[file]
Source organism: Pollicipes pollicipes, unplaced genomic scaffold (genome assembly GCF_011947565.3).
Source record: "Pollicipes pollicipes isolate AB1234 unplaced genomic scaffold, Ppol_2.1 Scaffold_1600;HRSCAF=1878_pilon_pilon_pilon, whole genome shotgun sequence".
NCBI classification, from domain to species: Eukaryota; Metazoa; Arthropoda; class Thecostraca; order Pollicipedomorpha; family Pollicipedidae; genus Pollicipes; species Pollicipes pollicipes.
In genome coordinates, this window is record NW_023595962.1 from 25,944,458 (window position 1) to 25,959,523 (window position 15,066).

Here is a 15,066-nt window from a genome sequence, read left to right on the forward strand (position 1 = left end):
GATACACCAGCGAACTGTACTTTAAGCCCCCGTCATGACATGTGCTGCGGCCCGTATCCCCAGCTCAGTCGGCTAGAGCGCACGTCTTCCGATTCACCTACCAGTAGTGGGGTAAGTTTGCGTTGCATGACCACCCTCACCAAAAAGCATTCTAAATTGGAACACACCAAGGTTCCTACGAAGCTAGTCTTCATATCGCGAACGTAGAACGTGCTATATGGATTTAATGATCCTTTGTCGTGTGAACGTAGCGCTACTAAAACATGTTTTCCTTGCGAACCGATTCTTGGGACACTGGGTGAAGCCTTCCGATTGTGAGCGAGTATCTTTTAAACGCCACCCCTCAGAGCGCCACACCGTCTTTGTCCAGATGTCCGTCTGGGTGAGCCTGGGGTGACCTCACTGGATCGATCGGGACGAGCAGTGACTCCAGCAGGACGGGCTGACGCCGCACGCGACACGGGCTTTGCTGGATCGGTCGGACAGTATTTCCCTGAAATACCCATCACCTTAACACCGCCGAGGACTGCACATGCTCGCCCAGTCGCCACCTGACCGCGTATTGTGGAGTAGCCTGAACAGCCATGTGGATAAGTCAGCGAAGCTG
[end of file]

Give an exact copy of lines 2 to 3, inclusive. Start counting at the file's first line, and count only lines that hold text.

Source record: "Pollicipes pollicipes isolate AB1234 unplaced genomic scaffold, Ppol_2.1 Scaffold_1600;HRSCAF=1878_pilon_pilon_pilon, whole genome shotgun sequence".
NCBI classification, from domain to species: Eukaryota; Metazoa; Arthropoda; class Thecostraca; order Pollicipedomorpha; family Pollicipedidae; genus Pollicipes; species Pollicipes pollicipes.